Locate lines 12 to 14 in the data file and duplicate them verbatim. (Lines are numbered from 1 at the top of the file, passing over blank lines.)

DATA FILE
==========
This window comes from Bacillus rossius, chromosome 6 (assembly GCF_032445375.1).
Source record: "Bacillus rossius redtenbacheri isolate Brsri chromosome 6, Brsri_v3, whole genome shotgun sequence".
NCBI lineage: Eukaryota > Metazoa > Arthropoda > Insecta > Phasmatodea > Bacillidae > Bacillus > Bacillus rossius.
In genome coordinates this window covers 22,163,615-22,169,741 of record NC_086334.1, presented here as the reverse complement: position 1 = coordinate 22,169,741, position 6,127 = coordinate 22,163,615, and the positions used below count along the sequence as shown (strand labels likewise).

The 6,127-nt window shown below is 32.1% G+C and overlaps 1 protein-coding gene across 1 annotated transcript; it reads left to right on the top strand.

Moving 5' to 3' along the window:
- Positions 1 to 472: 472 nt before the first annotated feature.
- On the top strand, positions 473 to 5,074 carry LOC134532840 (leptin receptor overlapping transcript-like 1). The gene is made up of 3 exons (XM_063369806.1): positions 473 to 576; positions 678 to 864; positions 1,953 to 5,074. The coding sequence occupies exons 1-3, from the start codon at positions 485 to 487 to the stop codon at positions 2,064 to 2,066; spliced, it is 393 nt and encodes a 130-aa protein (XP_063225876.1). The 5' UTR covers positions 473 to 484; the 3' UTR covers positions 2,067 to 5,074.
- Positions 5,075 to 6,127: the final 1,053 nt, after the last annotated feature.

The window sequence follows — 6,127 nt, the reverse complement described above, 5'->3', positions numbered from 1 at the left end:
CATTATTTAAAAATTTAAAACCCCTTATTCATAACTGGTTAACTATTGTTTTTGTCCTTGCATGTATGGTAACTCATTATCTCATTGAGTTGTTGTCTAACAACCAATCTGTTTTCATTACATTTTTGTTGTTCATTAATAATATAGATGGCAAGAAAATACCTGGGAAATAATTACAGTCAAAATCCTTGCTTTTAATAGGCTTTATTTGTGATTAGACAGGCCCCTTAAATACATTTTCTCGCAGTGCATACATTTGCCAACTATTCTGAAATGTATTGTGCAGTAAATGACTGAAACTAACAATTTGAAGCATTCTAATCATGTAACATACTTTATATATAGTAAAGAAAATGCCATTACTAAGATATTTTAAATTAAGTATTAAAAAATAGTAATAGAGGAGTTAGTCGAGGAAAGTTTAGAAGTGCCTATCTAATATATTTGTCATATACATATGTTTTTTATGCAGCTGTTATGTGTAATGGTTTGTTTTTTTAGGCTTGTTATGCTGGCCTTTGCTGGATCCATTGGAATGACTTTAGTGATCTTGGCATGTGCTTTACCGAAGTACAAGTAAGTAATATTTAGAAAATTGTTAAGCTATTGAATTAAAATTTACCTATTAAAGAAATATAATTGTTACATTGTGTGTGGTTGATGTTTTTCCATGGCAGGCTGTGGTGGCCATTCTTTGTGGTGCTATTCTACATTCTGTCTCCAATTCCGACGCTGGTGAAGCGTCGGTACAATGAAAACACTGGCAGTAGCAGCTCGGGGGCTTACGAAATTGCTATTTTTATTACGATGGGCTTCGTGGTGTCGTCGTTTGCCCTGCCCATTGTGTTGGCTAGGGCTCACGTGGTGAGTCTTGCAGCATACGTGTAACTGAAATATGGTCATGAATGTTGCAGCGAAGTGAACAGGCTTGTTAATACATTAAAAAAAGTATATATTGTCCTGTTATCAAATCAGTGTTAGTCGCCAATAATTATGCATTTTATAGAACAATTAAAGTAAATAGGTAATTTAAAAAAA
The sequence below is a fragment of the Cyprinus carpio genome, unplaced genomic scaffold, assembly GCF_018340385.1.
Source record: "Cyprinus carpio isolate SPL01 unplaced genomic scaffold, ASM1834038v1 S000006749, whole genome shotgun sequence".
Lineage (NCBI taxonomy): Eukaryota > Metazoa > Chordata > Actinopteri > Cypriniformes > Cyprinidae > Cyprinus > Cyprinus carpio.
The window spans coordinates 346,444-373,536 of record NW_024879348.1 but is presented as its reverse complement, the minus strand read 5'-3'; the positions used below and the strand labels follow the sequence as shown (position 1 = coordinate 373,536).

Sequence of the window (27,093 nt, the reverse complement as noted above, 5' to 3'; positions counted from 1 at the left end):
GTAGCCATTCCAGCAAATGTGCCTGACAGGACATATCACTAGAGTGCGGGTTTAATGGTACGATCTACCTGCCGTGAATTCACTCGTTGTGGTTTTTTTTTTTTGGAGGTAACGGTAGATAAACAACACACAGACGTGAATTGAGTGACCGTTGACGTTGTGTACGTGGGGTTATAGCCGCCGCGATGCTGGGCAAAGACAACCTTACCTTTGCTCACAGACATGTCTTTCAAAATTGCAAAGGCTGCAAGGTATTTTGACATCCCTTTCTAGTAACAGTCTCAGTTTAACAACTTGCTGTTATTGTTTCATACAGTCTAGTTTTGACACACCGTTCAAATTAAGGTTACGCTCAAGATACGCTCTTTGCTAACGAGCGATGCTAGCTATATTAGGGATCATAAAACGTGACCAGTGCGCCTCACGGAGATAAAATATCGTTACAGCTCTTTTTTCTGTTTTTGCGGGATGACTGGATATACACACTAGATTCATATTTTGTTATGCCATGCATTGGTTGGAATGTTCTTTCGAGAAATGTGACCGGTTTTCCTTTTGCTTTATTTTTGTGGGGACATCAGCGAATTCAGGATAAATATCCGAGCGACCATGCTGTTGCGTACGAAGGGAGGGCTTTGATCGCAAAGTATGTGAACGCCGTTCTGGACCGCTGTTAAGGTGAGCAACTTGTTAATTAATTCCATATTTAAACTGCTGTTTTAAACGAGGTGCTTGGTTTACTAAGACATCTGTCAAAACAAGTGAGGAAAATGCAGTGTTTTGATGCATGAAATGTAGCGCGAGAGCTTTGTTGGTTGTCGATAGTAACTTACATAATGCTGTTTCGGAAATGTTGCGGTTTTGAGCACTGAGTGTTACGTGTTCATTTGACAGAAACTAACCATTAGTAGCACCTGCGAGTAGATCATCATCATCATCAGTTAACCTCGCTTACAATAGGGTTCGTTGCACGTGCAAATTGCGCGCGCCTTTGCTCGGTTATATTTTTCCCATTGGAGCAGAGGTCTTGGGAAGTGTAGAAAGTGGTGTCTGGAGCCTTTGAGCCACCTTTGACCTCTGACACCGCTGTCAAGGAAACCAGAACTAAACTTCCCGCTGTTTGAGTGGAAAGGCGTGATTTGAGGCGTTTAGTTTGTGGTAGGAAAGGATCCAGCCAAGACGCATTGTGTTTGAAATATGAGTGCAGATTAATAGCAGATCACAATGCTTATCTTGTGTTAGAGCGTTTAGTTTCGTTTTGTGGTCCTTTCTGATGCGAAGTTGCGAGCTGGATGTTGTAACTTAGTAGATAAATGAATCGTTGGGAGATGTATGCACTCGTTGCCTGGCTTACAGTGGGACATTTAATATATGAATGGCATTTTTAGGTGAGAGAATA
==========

The sequence below is a fragment of the Cyprinus carpio genome, unplaced genomic scaffold, assembly GCF_018340385.1.
Source record: "Cyprinus carpio isolate SPL01 unplaced genomic scaffold, ASM1834038v1 S000006749, whole genome shotgun sequence".
Lineage (NCBI taxonomy): Eukaryota > Metazoa > Chordata > Actinopteri > Cypriniformes > Cyprinidae > Cyprinus > Cyprinus carpio.